I’ve been talking a lot about the importance of cyber security because it is one of the biggest threats to operating a business today. The bigger your business gets, the more valuable the information that can be stolen is. To make my point, I’m going to discuss the criminal cases of two hackers and civil cases of five others who used a phishing scheme to hack into the Security and Exchange Commission (SEC for short. For those who don’t know, every company traded on the United States stock market must file reports with the SEC before passing on the information to the public. ) and utilizing undisclosed information to illegally profit $4.1 million through insider trading between May and October of 2016. It is over two years later, and they have just reached the point where cases are being filed against the participants.
Can you imagine something like this hanging over your business for years? I know I can’t, so I’m going to talk about this and make some recommendations as to what could have been done differently and what you can preemptively do to help protect your company from experiencing the problems that come with successful phishing attempts.
How did the SEC get hacked?
Using phishing techniques, the hackers were able to get data collection software on the SEC servers and get information from EDGAR, the SEC’s database of corporate filings, before it was released to the public. This information was then transferred to a server in Lithuania where the information was either used to make trades or sold to others to utilize.
What could have been done differently?
There are three things that could have been done differently to prevent this:
- Don’t be a hacker.
- Don’t get caught
- Just kidding, here’s the real list:
- The SEC could have disabled email hyperlinks on a group level, rendering phishing almost completely useless. It would also make valid hyperlinks require a copy-and-paste method to open. Probably a good idea when you have the entire knowledge of transactions and business information for publicly trade companies in the U.S.
- The employees could have hovered over the link and seen it was phishing.
- Block access to non-public files from outside of SEC buildings. This would make it where the hackers would have had to remotely viewed a computer inside the building, manually opened files, and read them to understand the information and process whether its beneficial and take notes. This would have made it much more risky and time consuming to attempt.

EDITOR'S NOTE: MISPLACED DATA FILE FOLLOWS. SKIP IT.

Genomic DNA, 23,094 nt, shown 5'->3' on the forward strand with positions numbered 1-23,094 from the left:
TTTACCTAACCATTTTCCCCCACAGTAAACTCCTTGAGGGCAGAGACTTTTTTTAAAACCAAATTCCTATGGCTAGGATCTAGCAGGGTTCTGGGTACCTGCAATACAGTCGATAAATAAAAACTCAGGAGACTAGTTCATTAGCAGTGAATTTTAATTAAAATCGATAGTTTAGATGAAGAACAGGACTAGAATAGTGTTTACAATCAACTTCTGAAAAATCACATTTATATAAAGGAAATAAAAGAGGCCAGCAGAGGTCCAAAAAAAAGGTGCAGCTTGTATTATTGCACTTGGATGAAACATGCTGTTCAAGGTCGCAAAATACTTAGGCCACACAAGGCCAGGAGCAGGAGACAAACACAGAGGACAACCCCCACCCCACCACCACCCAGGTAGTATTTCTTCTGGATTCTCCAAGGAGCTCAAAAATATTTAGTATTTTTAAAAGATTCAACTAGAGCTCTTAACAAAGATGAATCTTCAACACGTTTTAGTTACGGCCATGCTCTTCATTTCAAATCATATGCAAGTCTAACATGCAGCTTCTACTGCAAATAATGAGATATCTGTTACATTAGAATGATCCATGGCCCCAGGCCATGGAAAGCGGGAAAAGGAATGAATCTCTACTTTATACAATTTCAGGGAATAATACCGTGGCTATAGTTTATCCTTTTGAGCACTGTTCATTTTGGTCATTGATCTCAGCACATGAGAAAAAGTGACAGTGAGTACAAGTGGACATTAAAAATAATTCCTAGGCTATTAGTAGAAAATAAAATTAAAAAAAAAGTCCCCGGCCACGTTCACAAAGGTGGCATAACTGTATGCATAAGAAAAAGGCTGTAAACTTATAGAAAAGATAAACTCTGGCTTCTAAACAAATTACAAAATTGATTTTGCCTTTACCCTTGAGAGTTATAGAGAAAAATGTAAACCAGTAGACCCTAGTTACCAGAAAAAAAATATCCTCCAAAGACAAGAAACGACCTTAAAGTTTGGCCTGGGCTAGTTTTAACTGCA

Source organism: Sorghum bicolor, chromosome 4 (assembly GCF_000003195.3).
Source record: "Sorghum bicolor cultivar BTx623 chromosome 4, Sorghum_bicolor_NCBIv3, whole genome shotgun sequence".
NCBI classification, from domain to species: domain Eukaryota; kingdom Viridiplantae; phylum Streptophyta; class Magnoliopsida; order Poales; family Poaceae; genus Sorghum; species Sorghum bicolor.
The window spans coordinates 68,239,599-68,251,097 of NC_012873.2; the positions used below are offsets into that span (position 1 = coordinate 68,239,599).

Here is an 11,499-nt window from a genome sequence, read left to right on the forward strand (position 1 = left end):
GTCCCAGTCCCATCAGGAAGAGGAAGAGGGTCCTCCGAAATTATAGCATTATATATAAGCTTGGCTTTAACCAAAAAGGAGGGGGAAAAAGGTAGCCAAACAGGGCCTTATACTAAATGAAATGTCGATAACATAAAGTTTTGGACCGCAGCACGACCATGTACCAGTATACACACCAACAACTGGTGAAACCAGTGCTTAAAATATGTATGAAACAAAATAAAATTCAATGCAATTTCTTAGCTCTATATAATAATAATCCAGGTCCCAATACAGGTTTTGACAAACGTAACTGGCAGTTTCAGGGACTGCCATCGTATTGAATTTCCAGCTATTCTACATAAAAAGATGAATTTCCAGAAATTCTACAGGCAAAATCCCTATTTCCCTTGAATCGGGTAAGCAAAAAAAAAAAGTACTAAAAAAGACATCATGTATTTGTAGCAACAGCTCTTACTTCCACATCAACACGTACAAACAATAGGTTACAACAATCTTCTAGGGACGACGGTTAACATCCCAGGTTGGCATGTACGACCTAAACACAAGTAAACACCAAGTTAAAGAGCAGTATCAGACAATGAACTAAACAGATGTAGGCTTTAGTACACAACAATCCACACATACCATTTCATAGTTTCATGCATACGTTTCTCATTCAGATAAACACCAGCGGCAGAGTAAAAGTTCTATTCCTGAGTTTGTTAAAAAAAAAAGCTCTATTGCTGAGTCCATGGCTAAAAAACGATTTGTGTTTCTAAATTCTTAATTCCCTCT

This is great and everything, but…
What can I do to protect my business from phishing attacks?
Phishing attacks are basically a hackers attempt to gain entry into networks they don’t belong through someone being careless. The tips I’m going to give you here are partially behavioral and partly technical. I’m going to break them up in to thing to do and things not to do as well.
- Train your employees on how to spot phishing.
- Hover over links to catch phishing links.
- Have a plan in place to deal with phishing and other cyber security risks.
- Consult with a managed service provider, like Maryland Computer Service, on the best ways to secure your network from phishing attacks.
- DON’T Multi-task: studies show that people who do more than one thing at a time make more errors and take longer than those who do one thing at a time.
- DON’T Check e-mails before your morning coffee. If you are like me, you aren’t fully awake first thing in the morning and you might click on the wrong thing in your groggy state.
- DON’T ignore the risks of cybersecurity because you think your business is not big enough to be worth hacking. Big businesses with revenue in the billion also spend millions on cybersecurity, making us small business owners low hanging fruit.
- Update your systems regularly.
- Backup your system regularly.
- Use Webroot or other endpoint protection software.
- Use DNS filtering software to prevent access to known threats.
- Consider blocking hyperlinks in email.
- DON’T leave your system unprotected.
- DON’T utilize software that manufacturer support has expired.
Utilizing these tips can help you avoid or minimize the impacts of cyber security attacks like phishing. While the successful phishing mission conducted against the SEC created illegal gains for the people involved, $4.1 million is barely a blip in the daily trade of the stock market. If cyber attacks impact one of our businesses to that degree, we could be starting over.
Make sure your company and employees understand the importance of being cautious when using emails. If you need help training your organization on proper cybersecurity, implementing better hardware and software, or maintaining your current systems, Maryland Computer Service will help you find the solutions that work for your business and budget. You can learn more about our services at http://marylandcomputerservice.com/it-support or contact us to learn more about what we can do to help protect your business from the risks that come with utilizing all the technology that makes our lives easier, more productive, and more fulfilling.